Mar 20, 2015
FRANKFURT—GERMANY HOLDS TO much the same Monday-to-Friday workweek rhythm as the rest of the world, but on Sundays it skips a beat. This uber-efficient country, which puts more restrictions on Sunday activities than nearly all of its neighbors, takes a break from its industrious habits and nearly shuts down.
Laws regulating shopping hours and noise levels mean stores shut, lawnmowers fall silent, and woe unto him who flips the switch on an electric tool. Across the country, not only are supermarkets and department stores closed, but so are mechanics, hair stylists, laundromats and locksmiths.
For transplants from the U.S. and elsewhere, adjusting to an obligatory day of rest can be a challenge, particularly if they work full time and are used to having the weekend—the whole weekend—for errands and shopping. That means squeezing errands into Saturday, just as most of the population is doing the same thing.
Sunday, Germany’s Ode to Silence, reflects the importance Germans place on quality of life, neighborly consideration and the need to unwind. The postwar constitution safeguards Sundays, and recognized holidays, as “days of rest and spiritual edification.” Most Germans use the day to indulge their love of nature by getting outdoors, visiting friends or, for its many sports lovers, hitting the gym or pool.
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Opening Sundays to shopping is fiercely resisted, mainly by churches and labor unions. Efforts by retailers and businesses to loosen the rules have also been unsuccessful. But a blanket prohibition was lifted in 2006, when states were allowed to designate a certain number of Sundays as open for shopping. In Hesse, where Frankfurt is located, four are permitted each year.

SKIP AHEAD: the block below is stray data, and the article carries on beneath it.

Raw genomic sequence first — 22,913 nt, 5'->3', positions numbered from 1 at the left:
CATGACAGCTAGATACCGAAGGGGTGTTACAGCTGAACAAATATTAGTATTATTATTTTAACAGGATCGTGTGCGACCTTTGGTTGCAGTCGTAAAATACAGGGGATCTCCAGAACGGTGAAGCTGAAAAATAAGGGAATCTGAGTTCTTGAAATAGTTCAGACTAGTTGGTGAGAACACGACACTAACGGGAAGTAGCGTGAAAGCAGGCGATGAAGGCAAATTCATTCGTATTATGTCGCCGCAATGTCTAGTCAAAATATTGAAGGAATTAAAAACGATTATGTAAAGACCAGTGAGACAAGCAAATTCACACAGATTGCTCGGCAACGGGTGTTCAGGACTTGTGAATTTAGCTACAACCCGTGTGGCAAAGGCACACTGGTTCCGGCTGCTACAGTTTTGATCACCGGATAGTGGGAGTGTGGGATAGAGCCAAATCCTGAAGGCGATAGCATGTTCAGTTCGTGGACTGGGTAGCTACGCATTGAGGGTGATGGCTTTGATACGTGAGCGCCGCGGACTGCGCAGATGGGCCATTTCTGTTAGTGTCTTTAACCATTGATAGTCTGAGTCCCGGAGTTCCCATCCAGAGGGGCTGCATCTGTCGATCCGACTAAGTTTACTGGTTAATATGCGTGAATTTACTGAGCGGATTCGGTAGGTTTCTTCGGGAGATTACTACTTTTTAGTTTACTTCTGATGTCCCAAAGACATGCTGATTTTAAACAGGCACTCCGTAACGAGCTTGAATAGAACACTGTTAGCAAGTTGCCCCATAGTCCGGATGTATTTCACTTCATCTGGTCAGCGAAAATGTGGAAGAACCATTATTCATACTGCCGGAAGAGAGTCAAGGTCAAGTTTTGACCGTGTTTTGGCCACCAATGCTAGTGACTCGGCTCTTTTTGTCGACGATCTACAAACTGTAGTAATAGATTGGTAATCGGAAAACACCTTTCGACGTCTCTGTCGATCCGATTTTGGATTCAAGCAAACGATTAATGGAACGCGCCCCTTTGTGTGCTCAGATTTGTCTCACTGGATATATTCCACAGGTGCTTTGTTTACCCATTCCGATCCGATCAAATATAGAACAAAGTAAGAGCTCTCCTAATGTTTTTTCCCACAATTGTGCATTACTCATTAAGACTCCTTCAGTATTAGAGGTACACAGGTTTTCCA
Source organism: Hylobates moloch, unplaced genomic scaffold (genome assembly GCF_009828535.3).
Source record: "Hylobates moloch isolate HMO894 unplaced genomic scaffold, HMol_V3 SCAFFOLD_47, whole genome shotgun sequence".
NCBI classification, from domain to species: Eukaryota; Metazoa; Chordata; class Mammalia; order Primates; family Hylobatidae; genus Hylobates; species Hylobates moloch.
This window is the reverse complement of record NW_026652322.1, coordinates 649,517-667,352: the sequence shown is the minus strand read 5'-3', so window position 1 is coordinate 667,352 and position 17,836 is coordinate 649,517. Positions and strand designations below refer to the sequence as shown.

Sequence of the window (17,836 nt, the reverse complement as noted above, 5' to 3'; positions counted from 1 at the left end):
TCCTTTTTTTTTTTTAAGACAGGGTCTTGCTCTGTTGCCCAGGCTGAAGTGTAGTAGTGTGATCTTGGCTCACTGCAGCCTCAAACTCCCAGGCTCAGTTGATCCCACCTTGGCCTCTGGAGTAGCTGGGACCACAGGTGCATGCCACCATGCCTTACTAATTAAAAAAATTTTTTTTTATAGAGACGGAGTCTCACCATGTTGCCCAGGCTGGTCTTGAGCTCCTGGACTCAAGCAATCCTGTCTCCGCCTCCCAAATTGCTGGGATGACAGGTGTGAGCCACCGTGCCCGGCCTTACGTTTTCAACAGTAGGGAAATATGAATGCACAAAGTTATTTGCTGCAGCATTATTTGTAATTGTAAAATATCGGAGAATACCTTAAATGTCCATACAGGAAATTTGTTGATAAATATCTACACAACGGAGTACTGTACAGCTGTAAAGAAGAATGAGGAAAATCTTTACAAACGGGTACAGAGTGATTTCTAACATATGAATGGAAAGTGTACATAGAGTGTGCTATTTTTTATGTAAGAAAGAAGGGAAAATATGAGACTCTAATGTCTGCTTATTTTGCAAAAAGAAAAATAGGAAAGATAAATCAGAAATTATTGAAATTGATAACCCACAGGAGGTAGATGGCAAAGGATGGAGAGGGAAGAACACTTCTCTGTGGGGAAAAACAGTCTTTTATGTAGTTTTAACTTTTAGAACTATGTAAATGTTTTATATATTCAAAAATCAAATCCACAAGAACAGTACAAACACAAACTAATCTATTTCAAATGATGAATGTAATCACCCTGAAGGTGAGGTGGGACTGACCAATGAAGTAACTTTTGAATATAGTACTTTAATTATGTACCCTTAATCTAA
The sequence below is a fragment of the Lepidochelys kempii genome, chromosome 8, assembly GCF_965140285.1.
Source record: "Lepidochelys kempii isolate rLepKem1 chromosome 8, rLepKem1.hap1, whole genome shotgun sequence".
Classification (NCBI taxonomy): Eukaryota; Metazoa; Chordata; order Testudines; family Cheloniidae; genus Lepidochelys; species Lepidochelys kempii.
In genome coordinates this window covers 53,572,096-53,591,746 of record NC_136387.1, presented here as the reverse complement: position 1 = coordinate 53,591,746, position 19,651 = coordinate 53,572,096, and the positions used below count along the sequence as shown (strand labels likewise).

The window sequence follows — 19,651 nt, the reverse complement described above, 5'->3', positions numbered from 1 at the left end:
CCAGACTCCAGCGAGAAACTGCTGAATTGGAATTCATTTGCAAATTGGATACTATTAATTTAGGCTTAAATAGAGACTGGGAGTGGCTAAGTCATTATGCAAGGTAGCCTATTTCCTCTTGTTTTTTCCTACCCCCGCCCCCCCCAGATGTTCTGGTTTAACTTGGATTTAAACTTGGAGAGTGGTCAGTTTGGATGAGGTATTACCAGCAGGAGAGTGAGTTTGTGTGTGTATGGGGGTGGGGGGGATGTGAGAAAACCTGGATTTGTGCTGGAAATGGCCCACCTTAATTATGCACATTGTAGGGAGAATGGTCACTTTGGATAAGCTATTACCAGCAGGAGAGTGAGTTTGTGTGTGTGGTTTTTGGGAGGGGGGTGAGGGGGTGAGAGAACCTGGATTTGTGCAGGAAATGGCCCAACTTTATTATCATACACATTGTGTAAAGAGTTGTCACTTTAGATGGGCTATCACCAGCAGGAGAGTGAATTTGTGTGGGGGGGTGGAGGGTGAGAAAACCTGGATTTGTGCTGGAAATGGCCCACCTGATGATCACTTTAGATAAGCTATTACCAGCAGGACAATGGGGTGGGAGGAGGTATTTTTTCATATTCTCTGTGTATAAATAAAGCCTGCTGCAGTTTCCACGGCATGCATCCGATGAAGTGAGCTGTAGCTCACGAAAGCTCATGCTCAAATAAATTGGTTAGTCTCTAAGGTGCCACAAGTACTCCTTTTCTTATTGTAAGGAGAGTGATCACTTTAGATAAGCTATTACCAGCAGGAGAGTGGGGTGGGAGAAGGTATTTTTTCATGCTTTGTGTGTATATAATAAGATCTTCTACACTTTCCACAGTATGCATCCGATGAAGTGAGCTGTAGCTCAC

Anyone considering using this day of rest to undertake outdoor chores or home improvements will be in for a surprise. Regulations limit noise levels, forbidding the use of electric tools like drills and leaf blowers, as well as hammering, sawing and loud music. Those who live near local recycling containers will find it’s even prohibited to throw away glass jars and bottles on Sunday because of the noise.
Heavy trucks are also banned from German roads on Sunday. The aim is twofold, says Jan Jurczyk of services union Verdi: To relieve streets and cities of noise and traffic, and to give drivers a break. “People who work weekends have trouble finding time to spend with family and friends, so Sunday shouldn’t be a work day for anyone unless it’s absolutely essential,” he says.
Germans take their silence seriously, and barring a sea change in the culture, Sunday will likely retain its sacred status, even as churchgoing continues to decline. Those who don’t relish hiking, reading or taking a spin on the autobahn on Sunday should know there’s still more to life than shopping: Restaurants and cafes, movie theaters and museums are all open. And since cake is Germany’s soul food—kaffee und kuchen, or coffee and cake, is a national ritual—cake shops on Sundays have special dispensation to sell their famed Black Forest and cheese cakes.
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